Here we'll walk through how to use an LLM provided by OpenAI, but you don't have to use their offering. If you're interested in alternatives, you can find them here. You can even run your LLM locally, avoiding the need to share your prompts with a third-party. If you need an OpenAI account, you can create one here. Note: when you create a new OpenAI account you are given a limited amount of free API credits. If you created an account some time ago, however, these may have expired. If your credits have expired, you will need to enter a billing method before you can use the API. You can check the state of any credits here.

Login to OpenAI, and navigate to the API documentation.

Once you are looking at the API docs, follow the steps outlined in the image above. That is:

  1. Select "API keys" from the left menu
  2. Click "+ Create new secret key"

On LIT Prompt's Templates & Settings screen, set your API Base to and your API Key equal to the value you got above after clicking "+ Create new secret key". You get there by clicking the Templates & Settings button in the extension's popup:

  1. open the extension
  2. click on Templates & Settings
  3. enter the API Base and Key (under the section OpenAI-Compatible API Integration)

Once those two bits of information (the API Base and Key) are in place, you're good to go. Now you can edit, create, and run prompt templates. Just open the LIT Prompts extension, and click one of the options. I suggest, however, that you read through the Templates and Settings screen to get oriented. You might even try out a few of the preloaded prompt templates. This will let you jump right in and get your hands dirty in the next section.

If you receive an error when trying to run a template after entering your Base and Key, and you are using OpenAI, make sure to check the state of any credits here. If you don't have any credits, you will need a billing method on file.

If you found this hard to follow, consider following along with the first four minutes of the video above. It covers the same content. It focuses on Firefox, but once you've installed the extension, the steps are the same.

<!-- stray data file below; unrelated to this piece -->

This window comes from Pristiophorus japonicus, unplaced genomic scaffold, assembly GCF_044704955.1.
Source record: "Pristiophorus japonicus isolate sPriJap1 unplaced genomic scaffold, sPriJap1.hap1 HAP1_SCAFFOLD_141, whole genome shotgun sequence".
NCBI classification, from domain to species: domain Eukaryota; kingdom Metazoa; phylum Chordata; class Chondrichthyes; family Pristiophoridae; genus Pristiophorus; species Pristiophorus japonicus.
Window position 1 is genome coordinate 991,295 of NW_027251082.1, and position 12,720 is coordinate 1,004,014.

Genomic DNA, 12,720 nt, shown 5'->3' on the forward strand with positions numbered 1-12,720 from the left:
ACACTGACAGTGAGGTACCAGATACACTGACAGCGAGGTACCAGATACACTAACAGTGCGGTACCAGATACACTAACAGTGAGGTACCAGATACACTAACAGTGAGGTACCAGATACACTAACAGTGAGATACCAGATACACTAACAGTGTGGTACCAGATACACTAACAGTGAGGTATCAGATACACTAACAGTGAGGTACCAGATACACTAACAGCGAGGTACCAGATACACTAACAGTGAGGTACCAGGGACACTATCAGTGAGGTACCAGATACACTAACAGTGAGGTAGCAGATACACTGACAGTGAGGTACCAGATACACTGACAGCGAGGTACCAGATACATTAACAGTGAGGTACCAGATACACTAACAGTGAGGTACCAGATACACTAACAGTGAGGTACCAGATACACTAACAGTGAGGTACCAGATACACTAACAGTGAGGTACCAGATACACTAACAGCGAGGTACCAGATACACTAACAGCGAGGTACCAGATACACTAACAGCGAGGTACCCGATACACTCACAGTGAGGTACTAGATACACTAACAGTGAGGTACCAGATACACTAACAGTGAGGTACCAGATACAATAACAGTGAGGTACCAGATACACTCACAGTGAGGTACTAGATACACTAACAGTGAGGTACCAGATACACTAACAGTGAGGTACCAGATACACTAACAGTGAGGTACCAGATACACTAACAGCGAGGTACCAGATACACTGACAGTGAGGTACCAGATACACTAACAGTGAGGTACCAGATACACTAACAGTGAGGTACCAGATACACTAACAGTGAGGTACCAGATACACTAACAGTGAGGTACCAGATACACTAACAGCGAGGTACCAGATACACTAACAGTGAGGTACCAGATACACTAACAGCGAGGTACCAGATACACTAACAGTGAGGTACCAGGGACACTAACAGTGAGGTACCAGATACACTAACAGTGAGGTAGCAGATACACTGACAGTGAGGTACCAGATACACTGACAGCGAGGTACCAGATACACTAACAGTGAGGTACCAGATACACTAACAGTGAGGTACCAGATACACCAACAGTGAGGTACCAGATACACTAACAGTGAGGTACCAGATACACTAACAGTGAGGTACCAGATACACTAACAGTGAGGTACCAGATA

The Prompt Pattern (Template)

When crafting a LIT Prompts template, we use a mix of plain language and variable placeholders. Specifically, you can use double curly brackets to encase predefined variables. If the text between the brackets matches one of our predefined variable names, that section of text will be replaced with the variable's value. Today we'll be using {{highlighted}}. See the extension's documentation.

The {{highlighted}} variable contains any text you have highlighted/selected in the active browser tab when you open the extension.

For a breakdown of how to use this template, check out the workflow above: Extract & Clean.

Here's the template's title.

Get citations from selected

Here's the template's text.

I'm about to show you a selection of text from an academic paper, complete with citations to other works. Your job is to find all the citations and produce the text for a csv file containing a row for each citation. The csv should have the following headers: "author", "title", "name_of_publication", and "date". Consequently, each row should have the following data all encased in double quotes: author, title, name of publication, and date. Be sure to add a carriage return/line break to the end of each row, including the header row. If part of the information isn't available return "unknown" for that part. 




Now provide a line for the header and each citation (row) in the csv file. Return only the text of the file. Do NOT place it in quotes or provide any extraneous text, just the header and rows. 

And here are the template's parameters:

Working with the above template

To work with the above template, you could copy it and its parameters into LIT Prompts one by one, or you could download a single prompts file and upload it from the extension's Templates & Settings screen. This will replace your existing prompts.

You can download a prompts file (the above template and its parameters) suitable for upload by clicking this button:

Kick the Tires

It's one thing to read about something and another to put what you've learned into practice. Let's see how this template performs.